The Last Autumn Day

by Buddha on the Moon

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about

The second album, a three-way joint release under the label banners of Drive-In (Michigan microindie powerhouse), Wurlitzer Jukebox (legendary UK label that issued the earliest Broadcast and Mogwai singles), and Farrago (BotM's home team imprint).

Two of the tracks ("Crepe Paper Airplane" and "Glider") were previously released as a 7" on Wurlitzer Jukebox - an online friend sent a .wav of John Peel announcing "Airplane" on his show. I'd long since misplaced the file, but it was a really, really cool moment hearing John mentioning the record.

Incidentally, those two pieces were four-tracked at home, then sent to Warren Defever (of His Name Is Alive), who then disassembled and trimmed them down from their original six-plus-minute lengths down to something more "single-friendly."

Warren recorded and mixed two other tracks in his studio at Noise Camp, Michigan: "Providence" and "Butterfly Collector." Those were committed to ADAT in a single afternoon (with a visit to the local Mexican eatery for enchiladas thrown in somewhere). JJ played bass on those tracks, and the drum tracks were played through a Mac notebook that was graciously lent by JJ's future husband, coincidentally named Mac. The Farfisa bit on "Providence" was probably the most fun I'd ever had on any instrument, as wrong as that sounds. In retrospect, I'd like to think I was channeling a teeny bit of Richard Wright's "Arnold Layne," but that's really me being way to fanciful. God bless ye, Mr. Wright.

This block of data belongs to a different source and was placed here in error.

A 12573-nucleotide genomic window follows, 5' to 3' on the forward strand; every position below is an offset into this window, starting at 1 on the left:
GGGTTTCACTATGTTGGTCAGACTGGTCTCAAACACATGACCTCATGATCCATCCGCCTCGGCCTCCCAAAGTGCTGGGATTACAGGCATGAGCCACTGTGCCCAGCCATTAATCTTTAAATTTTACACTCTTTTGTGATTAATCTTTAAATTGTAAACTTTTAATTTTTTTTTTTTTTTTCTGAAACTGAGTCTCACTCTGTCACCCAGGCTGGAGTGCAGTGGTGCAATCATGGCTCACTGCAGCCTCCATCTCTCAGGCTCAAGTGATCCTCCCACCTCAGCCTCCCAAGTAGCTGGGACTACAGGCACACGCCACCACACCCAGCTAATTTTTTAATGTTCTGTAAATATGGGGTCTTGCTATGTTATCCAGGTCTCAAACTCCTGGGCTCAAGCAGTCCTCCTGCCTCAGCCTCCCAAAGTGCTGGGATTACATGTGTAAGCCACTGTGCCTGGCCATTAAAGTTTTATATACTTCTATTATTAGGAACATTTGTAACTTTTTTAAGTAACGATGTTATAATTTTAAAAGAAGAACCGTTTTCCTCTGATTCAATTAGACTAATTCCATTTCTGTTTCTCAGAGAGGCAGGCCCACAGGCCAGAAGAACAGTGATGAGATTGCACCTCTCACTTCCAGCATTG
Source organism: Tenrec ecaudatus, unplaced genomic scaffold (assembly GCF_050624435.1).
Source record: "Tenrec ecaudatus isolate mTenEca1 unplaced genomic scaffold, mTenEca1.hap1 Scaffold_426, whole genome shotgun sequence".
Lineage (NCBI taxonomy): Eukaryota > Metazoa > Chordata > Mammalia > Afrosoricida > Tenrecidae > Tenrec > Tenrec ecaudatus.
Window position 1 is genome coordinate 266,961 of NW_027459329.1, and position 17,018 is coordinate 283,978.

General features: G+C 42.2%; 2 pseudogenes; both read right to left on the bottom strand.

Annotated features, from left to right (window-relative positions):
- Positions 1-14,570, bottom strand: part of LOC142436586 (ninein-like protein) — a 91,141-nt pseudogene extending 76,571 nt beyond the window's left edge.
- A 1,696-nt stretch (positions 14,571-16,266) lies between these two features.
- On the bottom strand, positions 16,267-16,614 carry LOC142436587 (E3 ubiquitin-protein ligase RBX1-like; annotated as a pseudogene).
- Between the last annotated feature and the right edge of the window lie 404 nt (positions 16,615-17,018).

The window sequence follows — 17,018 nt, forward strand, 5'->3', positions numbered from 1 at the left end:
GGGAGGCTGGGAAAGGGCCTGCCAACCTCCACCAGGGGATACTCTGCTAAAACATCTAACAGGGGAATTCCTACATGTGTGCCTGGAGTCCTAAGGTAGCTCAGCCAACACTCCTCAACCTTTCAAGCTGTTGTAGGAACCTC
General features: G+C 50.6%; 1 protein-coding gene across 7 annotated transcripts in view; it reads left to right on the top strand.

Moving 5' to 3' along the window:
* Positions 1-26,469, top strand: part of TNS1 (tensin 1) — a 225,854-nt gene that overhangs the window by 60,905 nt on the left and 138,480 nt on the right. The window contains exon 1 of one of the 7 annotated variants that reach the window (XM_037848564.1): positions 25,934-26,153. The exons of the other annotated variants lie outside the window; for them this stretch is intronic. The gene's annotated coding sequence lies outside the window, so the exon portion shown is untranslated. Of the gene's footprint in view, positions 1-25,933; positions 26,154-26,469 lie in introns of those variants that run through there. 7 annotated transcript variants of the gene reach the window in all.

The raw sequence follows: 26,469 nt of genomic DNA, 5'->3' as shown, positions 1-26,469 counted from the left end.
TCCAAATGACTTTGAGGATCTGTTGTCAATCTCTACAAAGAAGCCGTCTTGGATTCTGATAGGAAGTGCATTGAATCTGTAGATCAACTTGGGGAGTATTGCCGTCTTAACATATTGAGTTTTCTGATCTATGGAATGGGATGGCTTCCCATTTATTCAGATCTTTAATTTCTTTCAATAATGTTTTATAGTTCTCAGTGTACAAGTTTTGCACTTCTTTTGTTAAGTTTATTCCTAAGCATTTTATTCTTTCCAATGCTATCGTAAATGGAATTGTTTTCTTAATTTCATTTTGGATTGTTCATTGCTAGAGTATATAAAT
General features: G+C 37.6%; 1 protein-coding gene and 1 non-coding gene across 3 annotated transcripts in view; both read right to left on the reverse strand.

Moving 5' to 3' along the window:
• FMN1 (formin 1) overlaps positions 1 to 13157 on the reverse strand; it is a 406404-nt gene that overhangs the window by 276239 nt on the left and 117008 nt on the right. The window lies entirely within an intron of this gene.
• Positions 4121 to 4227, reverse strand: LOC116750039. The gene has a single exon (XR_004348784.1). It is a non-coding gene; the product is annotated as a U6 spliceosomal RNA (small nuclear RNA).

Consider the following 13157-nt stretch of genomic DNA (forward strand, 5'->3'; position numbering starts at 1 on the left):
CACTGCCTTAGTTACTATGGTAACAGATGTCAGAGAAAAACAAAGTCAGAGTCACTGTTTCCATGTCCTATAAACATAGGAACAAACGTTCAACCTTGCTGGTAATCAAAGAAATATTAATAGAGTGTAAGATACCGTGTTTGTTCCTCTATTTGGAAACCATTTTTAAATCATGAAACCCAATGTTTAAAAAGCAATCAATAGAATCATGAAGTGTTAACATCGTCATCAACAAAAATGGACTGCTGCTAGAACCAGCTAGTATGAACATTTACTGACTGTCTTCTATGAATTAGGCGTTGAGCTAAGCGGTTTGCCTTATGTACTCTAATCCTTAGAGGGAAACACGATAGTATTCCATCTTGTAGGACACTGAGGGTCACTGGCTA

"The Esplanade" was an exercise in writing a song three-parts, as if my teenage obsession with the prog epics of Yes had resurfaced, albeit in a non-proggy, acoustic guitar-based way. It was supposed to have been released as a 12" single on Bill Peregoy's Pop Narcotic imprint, but it never came to be (I suspect UFOs were somehow involved, as years later, I'd found Bill running a Yoga studio).

There's an earlier version of "Which Will," the obligatory Nick Drake cover (seems to have been requisite listening for the sensitive/wimpy singer/songwriter), that was way more of a by-the-numbers fuzzy guitar affair, but the one that is on the CD (or online - ha!) is very, very special because of my better half, Nancy, sharing vocal space with me. I do question my decision (or lapse of taste) on the keyboard solo - I suspect a guitar or real woodwinds might have been better, but if every jewel were to possess a flaw, then this gem still shines in my eye.

There's a definite patchwork quality to this collection of songs, if only because they were written and recorded over an extended period of time and on varying studio setups, but there's a common aesthetic shift among these pieces - moving a few steps away from the orthodox "shoegaze" sound of the previous disc, and toward a more acoustic "dreampop" space.

credits

released September 22, 1998

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Buddha on the Moon Houston, Texas

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